Through this argument we can see that new techniques were being invented and newlevels of hierarchy as well.
So, in a nutshell, with food as basis the farmerswere able to first build the materials, then establish some sort of ahierarchical system, which led to the invention of the alphabet and the rise ofmajor civilizations.
The first part, “from Eden to Cajamarca,” sketches developments on all the continents before 11000 BC.
Inthe second part, the author gives approximate dates on the early production offood and explains why certain peoples developed food production whereas othersdid not.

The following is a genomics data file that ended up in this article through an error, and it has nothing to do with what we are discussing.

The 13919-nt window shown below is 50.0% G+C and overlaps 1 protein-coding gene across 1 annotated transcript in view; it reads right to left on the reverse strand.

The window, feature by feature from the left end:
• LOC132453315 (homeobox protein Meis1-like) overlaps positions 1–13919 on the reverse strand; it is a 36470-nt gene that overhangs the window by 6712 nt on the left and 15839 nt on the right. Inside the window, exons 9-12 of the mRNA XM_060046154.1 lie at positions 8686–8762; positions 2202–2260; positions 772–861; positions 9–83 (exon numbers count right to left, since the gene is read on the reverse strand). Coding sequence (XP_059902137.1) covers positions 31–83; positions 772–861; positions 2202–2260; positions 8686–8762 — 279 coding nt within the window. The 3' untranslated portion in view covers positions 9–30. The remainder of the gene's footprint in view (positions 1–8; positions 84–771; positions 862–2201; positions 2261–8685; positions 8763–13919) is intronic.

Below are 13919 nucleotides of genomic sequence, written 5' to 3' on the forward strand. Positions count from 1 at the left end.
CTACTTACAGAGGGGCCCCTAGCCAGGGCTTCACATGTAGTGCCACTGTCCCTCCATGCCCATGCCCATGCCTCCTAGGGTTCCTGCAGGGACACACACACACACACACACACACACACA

Jared Diamond sees food production, or the domestication of plants andanimals, as the central key to human history.
In a relatively short display(part two), the author outlines the origins of agriculture.
He also links success infood production to the inventions of writing and of technology.
These he relatesalso to government and religion, which he characterizes as “kleptocracy”.
He describes whenand where food production originated, how it spread from the Fertile Crescent toother parts of the world and why.
There is a deep explanation about the types ofcrops around the world, and a thorough description why the large seeded wildplants in Eurasia were easy to domesticate.